Battery for Librem 5


Being able to replace the battery easily is a must. Being able to replace the screen should be at least possible. For example, both is easy in the Fairphone 2.

I personally, do not care if it takes a little bit more space as long as I can replace the battery and screen. As @amosbatto pointed out a damaged screen and battery degradation are the top most common problems.


It looks like it will be relatively easy to change the battery. It appears as though the rear cover can be removed without tools, and the battery contacts against sprung contacts.

Librem 5 battery spec : built in or replaceable?

Easy as it gets. Last time I had them swapped like this was with GS3 and Note 4.
Can’t ask for more.
Great job


Yes, it looks promising. I would love to see a very simple mechanism to replace the screen. Maybe similar to what Fairphone uses.

In general I would like to see Purism working together the company behind the Fairphone. Mainly, because both companies have expertise in different areas. Purism focuses on the software and privacy. The company behind the Fairphones focus on sustainability and the fair sourcing of parts for the phone.


So if the battery is replaceable, what is the highest capacity available for purchase? Can I get a 6000 mAh battery in my Librem 5, even if it means the case bulges?


I’m pretty sure 3500mAh is the maximum available with the given dimensions, but maybe in a year you can buy 4000 in the same size?
For 6000 you would probably have to cut off the lower part of the back :stuck_out_tongue_winking_eye:


Or 3D print a different back cover that accounts for the thicker battery :stuck_out_tongue_winking_eye:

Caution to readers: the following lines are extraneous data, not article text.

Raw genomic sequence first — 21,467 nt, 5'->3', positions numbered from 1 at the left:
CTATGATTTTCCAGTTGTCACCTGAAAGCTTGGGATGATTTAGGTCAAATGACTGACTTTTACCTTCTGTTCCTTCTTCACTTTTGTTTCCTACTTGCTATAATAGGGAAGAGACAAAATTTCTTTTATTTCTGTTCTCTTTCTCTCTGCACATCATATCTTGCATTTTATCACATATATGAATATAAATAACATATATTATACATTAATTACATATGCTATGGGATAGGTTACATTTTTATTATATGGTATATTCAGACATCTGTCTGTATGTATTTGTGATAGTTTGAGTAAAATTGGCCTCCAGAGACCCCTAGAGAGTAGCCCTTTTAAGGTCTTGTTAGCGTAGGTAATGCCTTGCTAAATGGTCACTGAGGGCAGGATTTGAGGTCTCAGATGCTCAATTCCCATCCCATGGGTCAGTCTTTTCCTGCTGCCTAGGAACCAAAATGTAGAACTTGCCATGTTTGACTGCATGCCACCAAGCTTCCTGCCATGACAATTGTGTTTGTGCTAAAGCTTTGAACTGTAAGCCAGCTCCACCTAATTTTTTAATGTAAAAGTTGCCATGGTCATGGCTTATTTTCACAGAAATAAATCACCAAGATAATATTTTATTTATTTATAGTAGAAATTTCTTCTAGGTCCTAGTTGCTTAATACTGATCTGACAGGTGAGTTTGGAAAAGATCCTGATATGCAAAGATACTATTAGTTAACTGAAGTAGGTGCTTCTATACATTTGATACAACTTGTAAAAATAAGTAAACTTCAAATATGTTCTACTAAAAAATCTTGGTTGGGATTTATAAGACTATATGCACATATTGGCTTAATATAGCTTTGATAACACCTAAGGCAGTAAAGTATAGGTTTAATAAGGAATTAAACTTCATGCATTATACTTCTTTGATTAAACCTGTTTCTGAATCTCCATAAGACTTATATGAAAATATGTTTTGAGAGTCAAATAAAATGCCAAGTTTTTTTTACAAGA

Or in some years batteries are more dense…? #thefutureisbright ?


You say that as if that’s a joke, those things have been around for a while.

A few years ago they made third-party battery packs just like that, you didn’t even need to 3D print it yourself. Mine for the LG Optimus 2X looked like this.

Those 3500 mAh batteries were of crap quality though so the battery life was just slightly longer than the original which was a shame, would they be true 3500mAh the battery life would be phenomenal.


Almost off topic here, but does anybody know if more used storage in the phone has an effect on how long a battery lasts on a single charge? I used to suspect that a phone was dying faster because I had a shitload of music in storage on the device.


The joke was more aimed at @Caliga for saying to cut the back cover XD the 3D printing part I absolutely meant as a legit better suggestion than cutting up your phone :blush:


No, whether the bit in flash is set or cleared does not affect power consumption. Indexing lot of files - yes, so if player does not use smart indexing (eg incremental) it may book a bit more cpu cycles to walk through vast pile of music.